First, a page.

New Hampshire AIDS and Disease: What you need to know

The New Hampshire Law Against Discrimination prohibits discrimination in employment on the basis of physical or mental disability (NH Rev. Stat. Sec. 354-A:1 et seq. ). The law applies to all public employers and private employers with 6 or more employees, including employment agencies and labor unions. The law does not apply to nonprofit membership clubs.
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"Disability" defined. "Disability" is defined as a physical or mental impairment that substantially limits the performance of one or more major life activities. Drug abuse is expressly excluded from the definition of disability.
Like the federal Americans with Disabilities Act (ADA), the New Hampshire law prohibits employers from basing a decision regarding recruitment, hiring, discharge, promotion, advancement, or the other terms and conditions of employment, on the knowledge or perception that a person who is otherwise qualified to perform the job has a disability (NH Rev. Stat. Sec. 354-A:7). Additional information is available.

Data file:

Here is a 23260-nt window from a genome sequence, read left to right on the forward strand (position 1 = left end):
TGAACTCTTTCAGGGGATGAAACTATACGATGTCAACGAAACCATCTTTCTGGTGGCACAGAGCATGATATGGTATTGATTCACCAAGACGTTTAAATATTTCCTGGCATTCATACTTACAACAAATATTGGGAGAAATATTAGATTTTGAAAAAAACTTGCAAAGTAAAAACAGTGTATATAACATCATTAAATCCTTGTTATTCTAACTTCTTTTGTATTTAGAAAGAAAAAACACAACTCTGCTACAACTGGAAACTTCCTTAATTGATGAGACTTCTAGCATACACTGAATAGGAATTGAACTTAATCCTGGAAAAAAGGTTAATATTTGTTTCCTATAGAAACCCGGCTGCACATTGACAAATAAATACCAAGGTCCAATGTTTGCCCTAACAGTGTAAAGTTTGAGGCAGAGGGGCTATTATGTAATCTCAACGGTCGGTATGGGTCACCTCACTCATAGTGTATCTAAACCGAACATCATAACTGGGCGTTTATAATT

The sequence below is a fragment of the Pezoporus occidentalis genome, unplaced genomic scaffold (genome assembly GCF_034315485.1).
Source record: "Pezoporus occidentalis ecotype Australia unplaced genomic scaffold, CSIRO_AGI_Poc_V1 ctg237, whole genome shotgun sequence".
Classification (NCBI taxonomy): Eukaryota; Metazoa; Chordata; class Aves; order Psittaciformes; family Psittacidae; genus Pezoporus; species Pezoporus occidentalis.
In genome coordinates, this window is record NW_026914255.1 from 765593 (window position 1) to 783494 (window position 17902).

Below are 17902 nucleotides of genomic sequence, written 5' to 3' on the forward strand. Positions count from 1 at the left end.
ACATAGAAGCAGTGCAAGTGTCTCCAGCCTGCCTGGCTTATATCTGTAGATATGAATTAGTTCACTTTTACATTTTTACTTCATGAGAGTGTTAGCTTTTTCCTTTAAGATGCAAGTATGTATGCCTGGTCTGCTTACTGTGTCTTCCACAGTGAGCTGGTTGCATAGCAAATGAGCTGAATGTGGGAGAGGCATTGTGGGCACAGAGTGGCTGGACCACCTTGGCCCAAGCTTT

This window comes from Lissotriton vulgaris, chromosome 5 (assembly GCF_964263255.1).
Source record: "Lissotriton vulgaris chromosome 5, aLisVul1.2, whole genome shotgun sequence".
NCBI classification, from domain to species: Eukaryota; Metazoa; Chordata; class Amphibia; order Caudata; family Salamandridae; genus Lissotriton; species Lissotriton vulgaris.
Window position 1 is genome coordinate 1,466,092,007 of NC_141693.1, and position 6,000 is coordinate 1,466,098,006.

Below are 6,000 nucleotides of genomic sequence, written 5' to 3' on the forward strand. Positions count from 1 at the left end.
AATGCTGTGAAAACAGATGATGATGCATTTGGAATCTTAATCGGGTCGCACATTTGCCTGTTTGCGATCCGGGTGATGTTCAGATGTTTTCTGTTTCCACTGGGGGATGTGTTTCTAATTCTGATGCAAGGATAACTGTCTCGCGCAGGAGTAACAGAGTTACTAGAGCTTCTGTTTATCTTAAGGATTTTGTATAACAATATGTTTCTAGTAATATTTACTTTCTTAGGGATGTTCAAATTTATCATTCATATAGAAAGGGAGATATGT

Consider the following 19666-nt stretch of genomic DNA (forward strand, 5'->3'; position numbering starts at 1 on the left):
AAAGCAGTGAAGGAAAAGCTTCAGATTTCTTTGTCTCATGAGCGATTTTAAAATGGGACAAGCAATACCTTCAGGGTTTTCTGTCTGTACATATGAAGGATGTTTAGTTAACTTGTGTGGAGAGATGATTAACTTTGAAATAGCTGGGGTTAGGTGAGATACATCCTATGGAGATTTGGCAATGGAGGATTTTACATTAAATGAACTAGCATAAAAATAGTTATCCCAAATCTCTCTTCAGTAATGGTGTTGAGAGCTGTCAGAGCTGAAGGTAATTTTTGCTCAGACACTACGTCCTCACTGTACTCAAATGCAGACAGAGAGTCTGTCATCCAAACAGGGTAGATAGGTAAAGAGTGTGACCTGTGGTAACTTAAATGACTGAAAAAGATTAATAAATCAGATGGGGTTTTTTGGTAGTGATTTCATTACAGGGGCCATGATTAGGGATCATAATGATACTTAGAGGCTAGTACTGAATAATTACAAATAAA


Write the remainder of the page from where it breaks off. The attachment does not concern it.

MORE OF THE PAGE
The United States Supreme Court has held that asymptomatic AIDS is a disability under the ADA "from the moment of infection" onward (Bragdon v. Abbott, 524 U.S. 624 (1998)). Employers covered by the ADA are prohibited from discriminating against an individual based on the fact or the perception that the individual has AIDS.
In addition, federal regulations provide that the human immunodeficiency virus (HIV) infection will "virtually always" be a disability under the amended ADA because the disease substantially limits immune function.
New Hampshire law provides that no person may be tested for AIDS or for the presence of HIV without first giving informed ...

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